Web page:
Teaching children digital literacy is better than limiting screen time
Strict limiting screen time limits, according to studies, can backfire. Instead, teach kids how to deal with the craziness online.
Parents are rightly concerned about what screens are doing to their children in an age of fake news, racy content, online bullying, and increasing social isolation. Many people answer by limiting their screen time. However, research suggests that you should think twice before taking this approach.
According to one recent report, children whose parents limit their screen time perform worse in college. The explanation for this isn’t entirely clear from the report, but as one study co-author explained to Inc.com, it’s possibly because kids who have their parents babysit their software use at home go off the rails when they don’t.
So, if limiting screen time is likely to backfire, what works is better? “Encouraging your children to think critically about the media they’re consuming is far more important than playing screen-time babysitter,” according to a recent Wired post.
It’s best to teach your children how to use their own technology and deal with the craziness they’re bound to experience online than to try to do it for them. But, as any parent knows, children can be stubborn (or, depending on their age, secretive) about their screens, so how do you teach digital literacy? Wired relies on extensive analysis to provide comprehensive recommendations, but here are a few general guidelines:
1. Start at a young age.
Small children have difficulty distinguishing between marketing and reality, but that doesn’t mean parents shouldn’t begin assisting them with this distinction as early as preschool. “Play the ‘What are they trying to sell?’ game with kids this age,” the article suggests. “During a commercial break, see who in the family can guess what the ad is trying to sell first.”
2. Make the most of teachable moments.
A stranger online texting your tween can be frightening. It can also be a good time to start a conversation about privacy and who has access to our personal information. If such an opportunity does not present itself, consider developing one. “The next time you take a picture together at the park or a restaurant, ask your child if it’s okay to share it on social media.Take advantage of the opportunity to discuss who can see the picture and show them your privacy settings,” Wired writes.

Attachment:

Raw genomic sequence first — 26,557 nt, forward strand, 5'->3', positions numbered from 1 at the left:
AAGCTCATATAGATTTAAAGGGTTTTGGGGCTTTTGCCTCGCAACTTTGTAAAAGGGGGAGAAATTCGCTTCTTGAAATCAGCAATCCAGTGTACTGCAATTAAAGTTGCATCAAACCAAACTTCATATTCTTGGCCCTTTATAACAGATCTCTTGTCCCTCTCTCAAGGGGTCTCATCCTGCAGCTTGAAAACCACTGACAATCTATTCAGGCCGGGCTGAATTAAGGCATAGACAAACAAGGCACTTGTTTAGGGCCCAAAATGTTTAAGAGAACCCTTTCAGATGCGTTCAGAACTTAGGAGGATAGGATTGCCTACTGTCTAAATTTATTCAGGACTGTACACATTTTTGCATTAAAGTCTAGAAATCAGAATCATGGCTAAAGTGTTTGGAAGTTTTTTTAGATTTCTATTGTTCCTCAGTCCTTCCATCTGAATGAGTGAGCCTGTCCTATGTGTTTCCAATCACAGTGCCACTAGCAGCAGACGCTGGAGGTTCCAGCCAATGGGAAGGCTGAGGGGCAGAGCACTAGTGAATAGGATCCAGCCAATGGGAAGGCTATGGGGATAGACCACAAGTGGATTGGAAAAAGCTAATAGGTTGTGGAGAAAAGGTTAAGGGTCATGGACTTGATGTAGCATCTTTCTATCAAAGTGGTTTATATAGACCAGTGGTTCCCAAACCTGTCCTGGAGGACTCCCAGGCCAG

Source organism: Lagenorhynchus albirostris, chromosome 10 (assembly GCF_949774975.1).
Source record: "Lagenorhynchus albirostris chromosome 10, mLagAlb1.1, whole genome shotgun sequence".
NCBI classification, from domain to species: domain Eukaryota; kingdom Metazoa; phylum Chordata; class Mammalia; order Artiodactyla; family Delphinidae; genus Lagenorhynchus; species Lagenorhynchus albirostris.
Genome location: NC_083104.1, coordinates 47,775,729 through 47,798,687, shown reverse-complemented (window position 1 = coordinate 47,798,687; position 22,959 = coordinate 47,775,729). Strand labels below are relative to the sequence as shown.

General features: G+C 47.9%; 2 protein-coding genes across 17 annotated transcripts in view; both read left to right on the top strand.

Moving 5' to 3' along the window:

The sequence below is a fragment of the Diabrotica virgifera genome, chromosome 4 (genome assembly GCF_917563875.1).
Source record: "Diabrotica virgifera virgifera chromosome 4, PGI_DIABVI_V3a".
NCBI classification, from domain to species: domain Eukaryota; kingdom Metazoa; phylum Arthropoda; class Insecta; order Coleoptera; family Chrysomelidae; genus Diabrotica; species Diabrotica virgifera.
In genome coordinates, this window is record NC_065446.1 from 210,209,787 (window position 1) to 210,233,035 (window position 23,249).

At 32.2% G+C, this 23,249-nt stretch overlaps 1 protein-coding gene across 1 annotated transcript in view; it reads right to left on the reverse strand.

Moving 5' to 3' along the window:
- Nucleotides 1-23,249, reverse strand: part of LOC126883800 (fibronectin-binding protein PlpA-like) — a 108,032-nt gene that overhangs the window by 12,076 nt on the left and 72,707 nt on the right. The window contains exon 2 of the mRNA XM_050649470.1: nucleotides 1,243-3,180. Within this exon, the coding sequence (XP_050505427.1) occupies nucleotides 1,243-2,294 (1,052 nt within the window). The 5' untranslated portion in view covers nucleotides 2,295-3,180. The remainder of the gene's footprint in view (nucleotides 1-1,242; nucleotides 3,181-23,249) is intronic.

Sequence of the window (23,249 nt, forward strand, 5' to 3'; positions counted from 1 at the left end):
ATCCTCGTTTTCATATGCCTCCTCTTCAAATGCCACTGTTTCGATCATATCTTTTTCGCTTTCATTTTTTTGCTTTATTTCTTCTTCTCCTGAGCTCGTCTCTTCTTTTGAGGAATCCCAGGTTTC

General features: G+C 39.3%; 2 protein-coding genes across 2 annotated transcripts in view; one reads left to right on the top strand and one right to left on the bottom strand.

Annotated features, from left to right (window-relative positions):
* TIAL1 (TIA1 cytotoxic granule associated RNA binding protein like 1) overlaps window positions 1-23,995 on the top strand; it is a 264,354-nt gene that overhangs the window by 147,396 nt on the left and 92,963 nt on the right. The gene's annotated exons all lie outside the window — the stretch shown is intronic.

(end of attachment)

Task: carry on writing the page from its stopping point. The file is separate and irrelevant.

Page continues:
3. Follow your child’s social media account.
Do it anyway if they complain.
4. Use “lateral reading” to fight false news.
According to studies, children (and adults) are terrible at distinguishing between truth and lies on the internet. Teach your teen lateral reading to help them learn this difficult yet a necessary ability. “When you come across a piece of information, you try to see if you can corroborate it with another source,” Wired explains. “Parents should ideally allow their children to verify facts through reputable news sources.”
5. Create a digital literacy model
You can’t offer something you don’t have, so make sure you take the advice you’re giving. Keep up with what’s going on online and demonstrate critical thought, even though it means giving up leverage and fielding more questions. According to Wired, “the totalitarian ‘Because I said so’ refrain of old has been related to lower academic performance and weak emotional control.”
Of course, following this advice is not easy. On the internet, it’s like the Wild West. But, since our tech-enabled lives are unlikely to become any less complicated, we must prepare our children to deal with uncertainty, deception, and even outright exploitation. Even though it is much more exhausting than simply limiting screen time.